Custody rights can be complicated when it comes to LGBT parent adoption or medically-assisted reproduction. We have experience with the legal issues particular to LGBT couples. We know the intricacies of the law as it applies to LGBT couples.
Even if you believe your divorce or dissolution will be low-conflict, you may still need a lawyer. In many cases, what begins as an amicable separation can become tense. We can help get you back on track to a collaborative divorce or dissolution.
Issues Related to an LGBT Divorce Dispute in Bergen County
All couples deal with the same issues when they get a divorce or dissolution. Arons & Solomon can help with:
- Dividing property (including pets) and debts,
- Alimony or partner support
- Child custody and visitation
- Child support
When you are ending a marriage, civil union, or domestic partnership, both parties have a lot at stake emotionally and financially. We are experienced family law attorneys and at Arons & Solomon, we value and respect all families.
To file to dissolve a civil union in New Jersey, at least one partner must have been a resident of New Jersey for at least one year and must be a current resident of New Jersey.
Grounds for LGBTQ Divorce or Dissolution in New Jersey
The grounds for dissolution of a domestic partnership are the same that support a divorce. In New Jersey, a marriage or domestic partnership can be terminated based fault or no-fault grounds. How long it takes to get a divorce or dissolution depends on the grounds for the divorce.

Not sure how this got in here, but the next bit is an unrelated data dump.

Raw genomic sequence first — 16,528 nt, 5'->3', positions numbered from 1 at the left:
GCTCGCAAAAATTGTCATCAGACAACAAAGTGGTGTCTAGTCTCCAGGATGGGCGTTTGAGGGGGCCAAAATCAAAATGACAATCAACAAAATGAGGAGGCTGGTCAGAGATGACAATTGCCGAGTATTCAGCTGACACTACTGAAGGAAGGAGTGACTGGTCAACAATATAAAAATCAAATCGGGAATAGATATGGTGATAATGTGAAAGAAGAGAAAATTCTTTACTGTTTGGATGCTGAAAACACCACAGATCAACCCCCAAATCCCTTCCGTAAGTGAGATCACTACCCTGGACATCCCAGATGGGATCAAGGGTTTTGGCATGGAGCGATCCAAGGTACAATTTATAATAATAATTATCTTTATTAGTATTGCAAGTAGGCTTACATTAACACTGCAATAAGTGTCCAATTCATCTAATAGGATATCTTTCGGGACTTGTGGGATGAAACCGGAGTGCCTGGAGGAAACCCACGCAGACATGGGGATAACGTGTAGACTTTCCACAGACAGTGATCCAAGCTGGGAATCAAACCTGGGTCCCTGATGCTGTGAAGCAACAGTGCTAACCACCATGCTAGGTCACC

No-fault divorce or dissolution is when neither spouse blames the other for the breakdown of the relationship. Instead, the law recognizes that “irreconcilable differences” cause the breakdown of the relationship. A no-fault divorce requires parties to live separately for a waiting period before getting a divorce.
New Jersey also recognizes several fault-based divorce grounds. The fault-based grounds for divorce include:
- Domestic Violence
- Extreme Cruelty
- Certain events of institutionalization or imprisonment
Whether you are seeking a no-fault divorce or a fault-based one, Arons & Solomon’s experienced LGBT divorce lawyers can guide you through the process.
Domestic Violence and LGBT Divorce
When clients are dealing with domestic violence, we offer both practical advice to safeguard the privacy and legal guidance to protect their rights.
We can help you protect your children from an abusive parent.
We advocate for for survivors of domestic violence. We won’t let you be a victim.
Domestic violence involves power dynamics between partners. The abusive spouse exercises power through their abuse. Abusers sometimes seek to continue the same power dynamics in legal proceedings. Experienced attorneys know how to keep litigation on track.
New Jersey law affords domestic violence protection, including protective orders, for LGBT partners. There are two kinds of protective orders: temporary and final.
Both temporary and final protective orders have the same purpose. The difference between them is the length of time they remain in effect. Usually, a protective order orders the defendant: